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EDITORIAL

Break the silence, shatter the quiet

"There were many ways of not burdening one's conscience, of shunning responsibility, looking away, keeping mum. When the unspeakable truth of the Holocaust then became known at the end of the war, all too many of us claimed that we had not known anything about it or even suspected anything."
- Richard von Weizsaecker

SOME say that nations are destined to repeat their mistakes if they do not find answers to nagging questions or learn from past mistakes. But "mistake" is far too weak, far too general and insufficient, to describe certain historical events.

"There were many ways of not burdening one's conscience, of shunning responsibility, looking away, keeping mum. When the unspeakable truth of the Holocaust then became known at the end of the war, all too many of us claimed that we had not known anything about it or even suspected anything."

- Richard von Weizsaecker


SOME say that nations are destined to repeat their mistakes if they do not find answers to nagging questions or learn from past mistakes. But "mistake" is far too weak, far too general and insufficient, to describe certain historical events.

While most of the civilized world involved itself in preparations marking the 60th anniversary of the liberation of Europe's most dreadful death factory - Auschwitz - Slovak political figures stayed reserved and made careful comments.

Slovak politicians know that the wartime Slovak state is a sensitive topic, and that touching upon this period in Slovakia's history can be rather awkward.

Certain members of the Jewish community in Slovakia suggest that Slovak politicians simply do not want to open their eyes to what was happening in the country between 1939 and 1945.

Jaroslav Franek of the Union of Jewish Communities (UZŽNO) says that Slovakia's co-responsibility in the Holocaust has become a taboo subject. He senses what he calls a lack of self-reflection among his Slovak countrymen.

The wartime Slovak state was a puppet government of Nazi Germany led by Jozef Tiso, a Roman Catholic priest. Under Tiso, the Jews were largely excluded from public life and became a persecuted minority based on the Nuremberg Decrees of 1935.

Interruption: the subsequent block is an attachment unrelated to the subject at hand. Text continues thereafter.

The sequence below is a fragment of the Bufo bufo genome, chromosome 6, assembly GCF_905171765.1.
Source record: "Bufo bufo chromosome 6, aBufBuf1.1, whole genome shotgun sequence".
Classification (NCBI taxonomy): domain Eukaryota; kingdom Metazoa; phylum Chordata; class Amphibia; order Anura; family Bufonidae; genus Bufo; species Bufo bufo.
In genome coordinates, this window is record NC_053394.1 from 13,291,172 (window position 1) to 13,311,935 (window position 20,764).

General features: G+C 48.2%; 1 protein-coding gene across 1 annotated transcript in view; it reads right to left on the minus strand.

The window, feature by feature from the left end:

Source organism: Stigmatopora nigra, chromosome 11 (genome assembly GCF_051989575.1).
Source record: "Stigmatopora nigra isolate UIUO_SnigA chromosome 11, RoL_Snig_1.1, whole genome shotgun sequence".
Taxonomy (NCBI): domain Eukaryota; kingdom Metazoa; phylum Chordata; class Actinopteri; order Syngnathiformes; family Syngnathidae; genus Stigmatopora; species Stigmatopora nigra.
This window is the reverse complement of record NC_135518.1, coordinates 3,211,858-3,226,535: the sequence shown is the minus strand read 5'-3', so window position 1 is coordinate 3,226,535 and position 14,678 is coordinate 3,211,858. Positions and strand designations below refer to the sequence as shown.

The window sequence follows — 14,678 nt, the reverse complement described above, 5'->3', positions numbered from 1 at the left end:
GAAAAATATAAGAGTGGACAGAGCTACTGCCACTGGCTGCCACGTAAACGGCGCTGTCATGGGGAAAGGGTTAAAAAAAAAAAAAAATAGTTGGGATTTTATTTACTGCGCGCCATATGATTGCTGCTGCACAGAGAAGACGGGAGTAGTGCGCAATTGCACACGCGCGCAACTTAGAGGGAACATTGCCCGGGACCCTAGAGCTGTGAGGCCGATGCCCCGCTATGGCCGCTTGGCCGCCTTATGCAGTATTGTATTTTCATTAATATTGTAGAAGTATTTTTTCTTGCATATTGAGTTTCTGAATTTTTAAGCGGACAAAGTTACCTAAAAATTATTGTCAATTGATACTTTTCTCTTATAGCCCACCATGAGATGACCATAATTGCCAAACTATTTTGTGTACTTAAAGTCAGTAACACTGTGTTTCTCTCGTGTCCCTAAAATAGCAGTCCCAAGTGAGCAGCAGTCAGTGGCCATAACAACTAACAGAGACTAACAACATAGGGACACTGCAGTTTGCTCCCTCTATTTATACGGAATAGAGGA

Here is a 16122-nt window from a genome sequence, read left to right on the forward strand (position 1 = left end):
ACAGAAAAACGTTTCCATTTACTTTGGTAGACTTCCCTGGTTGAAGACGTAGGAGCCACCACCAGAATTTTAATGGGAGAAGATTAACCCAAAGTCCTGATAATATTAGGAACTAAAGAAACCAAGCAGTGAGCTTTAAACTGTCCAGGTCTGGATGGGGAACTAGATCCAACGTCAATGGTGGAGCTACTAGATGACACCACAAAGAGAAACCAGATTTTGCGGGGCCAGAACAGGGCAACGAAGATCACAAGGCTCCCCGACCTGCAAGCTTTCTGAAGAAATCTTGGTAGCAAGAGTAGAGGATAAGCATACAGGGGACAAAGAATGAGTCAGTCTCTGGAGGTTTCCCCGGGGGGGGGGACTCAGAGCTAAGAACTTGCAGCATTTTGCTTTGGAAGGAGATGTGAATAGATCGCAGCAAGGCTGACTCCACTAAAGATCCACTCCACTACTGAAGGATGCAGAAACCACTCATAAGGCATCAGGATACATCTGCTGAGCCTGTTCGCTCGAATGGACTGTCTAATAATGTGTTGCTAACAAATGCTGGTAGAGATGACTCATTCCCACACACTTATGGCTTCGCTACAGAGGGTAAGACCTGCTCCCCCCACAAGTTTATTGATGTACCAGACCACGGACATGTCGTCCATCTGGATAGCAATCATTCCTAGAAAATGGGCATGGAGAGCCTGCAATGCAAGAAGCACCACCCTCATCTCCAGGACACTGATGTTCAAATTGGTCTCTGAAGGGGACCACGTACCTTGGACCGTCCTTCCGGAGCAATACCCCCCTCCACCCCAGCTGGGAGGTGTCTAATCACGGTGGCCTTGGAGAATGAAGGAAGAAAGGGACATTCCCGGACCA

Slovakia, in fact, was the only Nazi collaboration state that covered the deportation costs of its own Jews. According to historian Ivan Kamenec, the Slovak wartime government paid 500 Deutsch marks per Jew exported, to cover their transportation and other costs.

In defence of Slovakia, some historians point out if Slovakia had disobeyed Nazi Germany in 1942 by refusing to deport Jews, the result would have been a direct invasion of Slovakia, bringing terror to the whole country.

Between 1942 and 1945, Slovaks deported 80 percent of the Slovak Jewish community to Germany. Only a handful survived.

Slovakia's problem, however, is not so much anti-Semitism as silence. No one - and especially not the country's top officials - wants to shatter the quiet that surrounds these dark years.

Apart from Jews, the Nazis also killed some 23,000 Roma at Auschwitz. Roma are one of the largest ethnic groups in Slovakia, but there has been little discussion about the Roma holocaust, which is yet another serious blemish on Europe's conscience.

The human rights watchdog group, The People Against Racism, took the opportunity of the 60th anniversary of the liberation of Auschwitz to point out that offensive statements against a nation or race must be punished in Slovakia.

The call comes at a time when the country's Justice Ministry is revising the country's penal code, a process that is triggering fiery discussions in parliament.

The People Against Racism insists that the crime of defaming a race, nation or belief must have its place in the new penal code.

The Justice Ministry, led by Christian Democratic Movement (KDH) member Daniel Lipšic, does not see the necessity of keeping a provision in the penal code that criminalizes the act of denying the Holocaust's existence - the so-called "Auschwitz Lie" law.

The Auschwitz Lie law was applicable to all people who question, downplay or deny the Holocaust.

The ministry's attempt to decriminalize Holocaust denial has evoked sharp protest from Slovaks and representatives of the Jewish community.

Human rights organizations feel that there is an urgent need to punish all displays of Nazism, neo-Nazi movements and acts that downplay crimes of fascism. They warn that neo-Nazi groups are still active in Slovakia, despite police efforts to dispel them.

A country's maturity is reflected in how well it can promote free speech and expression among its citizens without letting those citizens defame other races and nations or violate the rights and freedoms of others. The question remains whether Slovakia is mature enough to omit certain paragraphs - like the Auschwitz Lie law - in its penal code.

By Beata Balogová

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